News / Asia

Chinese Education System Lags, Expert says

A Chinese student is greeted by a relative after attending the end of the annual college entrance examinations, in Beijing, China, Tuesday, June 8, 2010. Each year, about 10 million high school seniors across China take the A Chinese student is greeted by a relative after attending the end of the annual college entrance examinations, in Beijing, China, Tuesday, June 8, 2010. Each year, about 10 million high school seniors across China take the "gaokao" -- the exam that is th
x
A Chinese student is greeted by a relative after attending the end of the annual college entrance examinations, in Beijing, China, Tuesday, June 8, 2010. Each year, about 10 million high school seniors across China take the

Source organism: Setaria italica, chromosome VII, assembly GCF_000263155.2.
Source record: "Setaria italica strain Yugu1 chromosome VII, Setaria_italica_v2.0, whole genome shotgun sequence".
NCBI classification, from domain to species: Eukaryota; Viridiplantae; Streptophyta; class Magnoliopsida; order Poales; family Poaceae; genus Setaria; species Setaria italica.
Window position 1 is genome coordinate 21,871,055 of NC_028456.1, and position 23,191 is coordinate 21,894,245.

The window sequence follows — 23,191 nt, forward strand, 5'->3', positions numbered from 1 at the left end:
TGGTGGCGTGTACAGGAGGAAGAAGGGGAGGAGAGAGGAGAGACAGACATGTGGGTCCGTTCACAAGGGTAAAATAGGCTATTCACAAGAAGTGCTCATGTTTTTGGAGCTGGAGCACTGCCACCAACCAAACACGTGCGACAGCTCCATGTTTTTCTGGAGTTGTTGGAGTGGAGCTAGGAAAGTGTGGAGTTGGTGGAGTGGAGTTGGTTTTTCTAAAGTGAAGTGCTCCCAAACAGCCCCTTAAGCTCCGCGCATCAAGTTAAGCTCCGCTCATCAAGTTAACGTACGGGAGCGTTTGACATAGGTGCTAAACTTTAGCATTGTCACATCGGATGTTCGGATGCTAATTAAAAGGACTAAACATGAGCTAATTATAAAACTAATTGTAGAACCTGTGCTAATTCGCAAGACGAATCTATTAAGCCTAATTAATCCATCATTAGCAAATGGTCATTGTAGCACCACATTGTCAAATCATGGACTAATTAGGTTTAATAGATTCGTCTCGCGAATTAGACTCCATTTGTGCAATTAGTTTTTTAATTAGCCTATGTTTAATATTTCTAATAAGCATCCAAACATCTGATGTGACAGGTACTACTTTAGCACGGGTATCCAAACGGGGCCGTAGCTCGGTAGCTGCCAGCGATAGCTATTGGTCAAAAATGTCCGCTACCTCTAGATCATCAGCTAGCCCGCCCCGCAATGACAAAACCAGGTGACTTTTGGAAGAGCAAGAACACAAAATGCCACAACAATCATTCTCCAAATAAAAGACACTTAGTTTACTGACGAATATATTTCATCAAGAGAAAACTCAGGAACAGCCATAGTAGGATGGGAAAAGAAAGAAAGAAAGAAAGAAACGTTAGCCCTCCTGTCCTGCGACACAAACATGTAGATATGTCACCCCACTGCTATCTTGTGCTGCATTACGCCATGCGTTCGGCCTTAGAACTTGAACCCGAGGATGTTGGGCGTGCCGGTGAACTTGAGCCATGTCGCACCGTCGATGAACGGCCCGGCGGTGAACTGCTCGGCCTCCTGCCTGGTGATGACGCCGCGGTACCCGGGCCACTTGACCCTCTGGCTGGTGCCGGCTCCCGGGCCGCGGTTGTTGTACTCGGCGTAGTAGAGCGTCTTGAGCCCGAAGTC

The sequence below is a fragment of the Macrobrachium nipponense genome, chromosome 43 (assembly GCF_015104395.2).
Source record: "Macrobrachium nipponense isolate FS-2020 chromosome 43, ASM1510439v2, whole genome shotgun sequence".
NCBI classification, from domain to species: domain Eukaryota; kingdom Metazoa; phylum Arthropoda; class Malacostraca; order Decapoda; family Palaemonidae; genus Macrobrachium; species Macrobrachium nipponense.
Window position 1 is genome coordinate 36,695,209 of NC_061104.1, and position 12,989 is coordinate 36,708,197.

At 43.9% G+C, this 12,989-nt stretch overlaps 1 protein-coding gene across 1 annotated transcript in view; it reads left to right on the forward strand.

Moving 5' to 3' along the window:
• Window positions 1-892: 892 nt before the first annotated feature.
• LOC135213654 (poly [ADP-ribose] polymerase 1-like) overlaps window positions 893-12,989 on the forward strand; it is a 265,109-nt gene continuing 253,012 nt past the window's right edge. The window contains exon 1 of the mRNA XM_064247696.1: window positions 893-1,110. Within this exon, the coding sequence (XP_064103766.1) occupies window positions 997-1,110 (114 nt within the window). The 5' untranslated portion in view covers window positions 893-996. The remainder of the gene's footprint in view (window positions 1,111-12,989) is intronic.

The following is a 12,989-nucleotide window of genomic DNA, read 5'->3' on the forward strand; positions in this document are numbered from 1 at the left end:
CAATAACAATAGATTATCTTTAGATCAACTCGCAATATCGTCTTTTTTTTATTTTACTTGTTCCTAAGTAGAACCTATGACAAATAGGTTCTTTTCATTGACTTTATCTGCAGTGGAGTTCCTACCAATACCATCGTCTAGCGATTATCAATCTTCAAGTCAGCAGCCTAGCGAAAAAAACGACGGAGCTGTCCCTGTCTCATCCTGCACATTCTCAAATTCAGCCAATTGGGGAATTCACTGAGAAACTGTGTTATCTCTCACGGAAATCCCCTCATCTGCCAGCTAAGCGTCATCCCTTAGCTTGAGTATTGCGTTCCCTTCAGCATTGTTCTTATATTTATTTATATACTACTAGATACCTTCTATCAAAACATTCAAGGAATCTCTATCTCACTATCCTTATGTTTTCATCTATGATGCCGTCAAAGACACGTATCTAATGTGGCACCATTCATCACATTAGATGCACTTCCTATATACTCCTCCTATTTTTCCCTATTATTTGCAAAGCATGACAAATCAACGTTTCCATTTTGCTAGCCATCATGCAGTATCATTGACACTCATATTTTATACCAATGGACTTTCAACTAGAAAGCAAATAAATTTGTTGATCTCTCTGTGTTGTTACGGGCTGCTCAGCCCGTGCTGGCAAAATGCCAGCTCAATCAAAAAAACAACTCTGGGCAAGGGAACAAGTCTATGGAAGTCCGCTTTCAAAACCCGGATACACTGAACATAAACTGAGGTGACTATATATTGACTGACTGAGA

A Chinese student is greeted by a relative after attending the end of the annual college entrance examinations, in Beijing, China, Tuesday, June 8, 2010. Each year, about 10 million high school seniors across China take the "gaokao" -- the exam that is th
Ira MellmanMatthew Hilburn
China sends more students to the United States to attend American colleges than any other country in the world.

The reason, according to Shaun Rein, author of the recently published book "The End of Cheap China: Economic and Cultural Trends that Will Disrupt the World,” is that far too much of Chinese education is based on rote memorization and a lack of creativity.

“We really haven’t interviewed anyone who says that they like the current education system in China,” said Rein, who is also the founder and director of the Shanghai-based China Research Group. “Obviously China’s economy has been growing for the last 30 years, but one of their major constraints is its weak education system,” he said. “What you’ve seen in the past five to 10 years is a huge upsurge in mainland Chinese going to the U.S. to learn.”